Occupy Wall Street Debates Next Steps

Occupy Wall Street Debates Next Steps

Judge Michael Stallman ruled that the occupiers have not “demonstrated that they have a First Amendment right to remain in Zuccotti Park.”


Occupy Wall Street protesters hold a general assembly meeting inside an enclosed site near Canal Street on Tuesday, November 15, 2011. (AP Photo/Seth Wenig)

At 9 am, the occupiers were bleary-eyed but full of fight. After a dramatic night, in which they were abruptly forced out of the park—while watching their possessions shoveled into a truck and their friends arrested or pepper-sprayed—they were beginning to get their energy back. About two hundred protesters gathered at the intersection of Canal and Sixth Avenue, and a group lifted themselves onto the top of a wall, where they sat, almost triumphantly, holding a banner that said, “OCCUPY WALL ST” and placards saying, “I will never pay off my student loans,” “I will never pay off my debt” and “I will never get a job in this economy.”

There were announcements that unions and representatives from faith-based organizations were on their way to meet the group and help them “find new real estate.” But instead of waiting, many people decided to go back to the park. Thanks to a temporary restraining order, drafted by the National Lawyers Guild and signed into effect by a judge at 6:30 am today, the protesters thought that they would be allowed to return to the park. The restraining order was set to last only until 11:30 am, and attorneys had gone to the State Supreme Court to ask for its extension.

But when protesters began returning to Zuccotti Park around 10 am, cops in riot gear had filled the plaza and put up barriers, prohibiting entry. Protesters tried asking the cops what right they had to prevent people from entering the park while the restraining order was in effect, but nobody found out the answer.

At the State Supreme Court House this afternoon, only a ten-minute walk from Zuccotti Park, Judge Michael Stallman listened to attorneys representing the Occupy Wall Street movement and representatives from Brookfield Properties, who owns Zuccotti Park. The main question for the judge was whether the eviction was a violation of First Amendment rights—and furthermore, whether the erection of tents and maintenance of generators in the park, which Brookfield Properties says they do not allow, is an essential aspect of the occupation’s right to free speech. The judge eventually denied the petitioners’ application to extend the restraining order, ruling that the occupiers had not "demonstrated that they have a First Amendment right to remain in Zuccotti Park, along with their tents, structures, generators, and other installations" and therefore did not hold the right to a restraining order.

Among the protesters, there were feelings of outrage mixed with a stubborn sense that the movement was moving forward, whether housed in Zuccotti Park or not.

A young man named Tim Weldon, who has been active in running a daily debate group in Zuccotti Park called Think Tank, said that he’d heard that Mayor Bloomberg had said, at a press conference that morning, that the protesters would now have to occupy the park only with their ideas. “What have we been doing all along?” said Weldon. “We’ve been here, discussing ideas about how to make the world a better place. Where has Mayor Bloomberg been?” He said that Think Tank would find a way to go on, even if they couldn’t hold it in the park.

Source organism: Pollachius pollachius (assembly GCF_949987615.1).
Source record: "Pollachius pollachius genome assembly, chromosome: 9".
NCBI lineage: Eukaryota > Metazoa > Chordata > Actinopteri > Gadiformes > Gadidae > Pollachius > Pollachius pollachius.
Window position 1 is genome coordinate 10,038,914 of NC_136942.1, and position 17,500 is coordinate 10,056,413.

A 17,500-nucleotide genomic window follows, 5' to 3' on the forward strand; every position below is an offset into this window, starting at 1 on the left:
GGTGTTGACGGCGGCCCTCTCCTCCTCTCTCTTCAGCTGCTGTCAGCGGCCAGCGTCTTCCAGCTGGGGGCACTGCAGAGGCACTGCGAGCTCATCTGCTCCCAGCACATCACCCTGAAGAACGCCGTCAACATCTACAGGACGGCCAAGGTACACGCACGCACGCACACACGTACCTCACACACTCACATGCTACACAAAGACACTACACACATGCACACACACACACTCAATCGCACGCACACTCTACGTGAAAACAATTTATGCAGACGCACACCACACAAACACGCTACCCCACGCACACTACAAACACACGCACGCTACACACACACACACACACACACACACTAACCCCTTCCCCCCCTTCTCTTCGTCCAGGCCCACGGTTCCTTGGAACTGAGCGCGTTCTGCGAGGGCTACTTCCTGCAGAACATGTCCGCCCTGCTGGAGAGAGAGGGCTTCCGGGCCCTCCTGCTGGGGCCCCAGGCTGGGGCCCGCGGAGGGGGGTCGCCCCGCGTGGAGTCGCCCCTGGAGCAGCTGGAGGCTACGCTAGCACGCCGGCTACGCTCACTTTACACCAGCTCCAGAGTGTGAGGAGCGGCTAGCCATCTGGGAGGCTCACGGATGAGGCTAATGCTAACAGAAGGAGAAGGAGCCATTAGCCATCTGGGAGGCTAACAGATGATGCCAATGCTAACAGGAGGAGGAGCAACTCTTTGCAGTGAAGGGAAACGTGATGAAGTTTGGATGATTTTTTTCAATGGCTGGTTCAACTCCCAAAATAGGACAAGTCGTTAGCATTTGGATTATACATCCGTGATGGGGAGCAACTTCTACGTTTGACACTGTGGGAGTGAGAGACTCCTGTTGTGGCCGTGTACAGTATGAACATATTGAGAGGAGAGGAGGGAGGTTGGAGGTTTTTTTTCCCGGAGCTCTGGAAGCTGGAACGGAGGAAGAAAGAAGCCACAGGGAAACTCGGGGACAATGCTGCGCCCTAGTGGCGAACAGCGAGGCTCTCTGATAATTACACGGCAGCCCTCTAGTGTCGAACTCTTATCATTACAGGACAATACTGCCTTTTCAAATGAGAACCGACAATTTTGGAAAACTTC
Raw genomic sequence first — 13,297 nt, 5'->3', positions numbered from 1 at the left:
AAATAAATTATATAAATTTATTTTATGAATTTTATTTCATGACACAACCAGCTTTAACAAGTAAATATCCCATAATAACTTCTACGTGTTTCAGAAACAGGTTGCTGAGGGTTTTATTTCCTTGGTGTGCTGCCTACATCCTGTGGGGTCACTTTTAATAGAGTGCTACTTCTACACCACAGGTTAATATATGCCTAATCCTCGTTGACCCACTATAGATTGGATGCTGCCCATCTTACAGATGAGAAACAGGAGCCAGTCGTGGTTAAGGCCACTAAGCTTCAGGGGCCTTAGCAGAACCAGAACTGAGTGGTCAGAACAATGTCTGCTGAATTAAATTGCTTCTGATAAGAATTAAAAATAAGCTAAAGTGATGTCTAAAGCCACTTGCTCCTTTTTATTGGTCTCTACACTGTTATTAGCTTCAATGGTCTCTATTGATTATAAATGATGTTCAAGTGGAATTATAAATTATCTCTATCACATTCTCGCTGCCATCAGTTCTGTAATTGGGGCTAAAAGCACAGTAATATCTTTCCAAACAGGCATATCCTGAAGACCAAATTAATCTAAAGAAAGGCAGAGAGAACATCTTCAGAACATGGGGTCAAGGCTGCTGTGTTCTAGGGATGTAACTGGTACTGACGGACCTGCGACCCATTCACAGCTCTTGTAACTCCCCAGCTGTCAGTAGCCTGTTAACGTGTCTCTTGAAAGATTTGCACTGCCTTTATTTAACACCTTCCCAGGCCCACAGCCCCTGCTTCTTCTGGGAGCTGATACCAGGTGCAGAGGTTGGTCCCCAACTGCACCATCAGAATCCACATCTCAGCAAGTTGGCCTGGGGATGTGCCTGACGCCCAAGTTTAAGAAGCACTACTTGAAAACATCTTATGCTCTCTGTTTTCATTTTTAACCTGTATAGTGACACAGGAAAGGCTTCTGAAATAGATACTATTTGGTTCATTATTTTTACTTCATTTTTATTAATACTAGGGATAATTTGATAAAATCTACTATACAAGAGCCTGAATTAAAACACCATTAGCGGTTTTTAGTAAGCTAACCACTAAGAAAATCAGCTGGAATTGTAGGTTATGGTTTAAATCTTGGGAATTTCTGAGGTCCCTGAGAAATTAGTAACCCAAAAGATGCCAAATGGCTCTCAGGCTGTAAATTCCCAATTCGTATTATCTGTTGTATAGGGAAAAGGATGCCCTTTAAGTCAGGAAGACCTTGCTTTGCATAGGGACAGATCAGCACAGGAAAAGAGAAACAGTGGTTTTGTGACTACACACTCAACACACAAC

“Mayor Bloomberg has been saying that we could stay here. But then he gave into his authoritarian temptations and kicked us out,” said Bill Dobbs, who has been involved with the Occupy Wall Street public relations working group, and has been at the park nearly every day over the past seven weeks.

“It’s too early to tell what will happen. This is a setback but we will regroup, continue organizing, and be stronger than ever,” Dobbs continued, as protesters swarmed around him, yelling, “Whose park? Our park?”

Outside the court house, 31-year-old Alejandro Varela, who is active in various OWS working groups and lives in Brooklyn, said that the park had mostly been a “survival mechanism” for the Occupy Wall Street movement. “It’s not essential that we have the park, but open space is essential. We’re going to have to spread out. But that’s something we wanted to do before this happened, anyway.”

Varela explained that physical space was a crucial factor in Occupy Wall Street’s ability to attract supporters. “We’re reclaiming the commons. These parks were designed as places to talk, to share ideas, perhaps over a meal.” He added that the location of Zuccotti Park in the financial district gave it a chance to send its message directly toward its intended recipient: Wall Street. “We disrupted ‘business as usual’ by being there,” he said. “We were a reminder that what Wall Street does is negative society.”

But with or without the park, most Occupy supporters do not appear ready to back down from the momentum the movement has gained through laborious organization, ongoing outreach and visible public actions. “No one piece of this movement is indispensable, except people—not even the park,” said Varela. “We need people most of all. Without the park, we’ll just have to be more creative.”

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Katrina vanden Heuvel
Editorial Director and Publisher, The Nation

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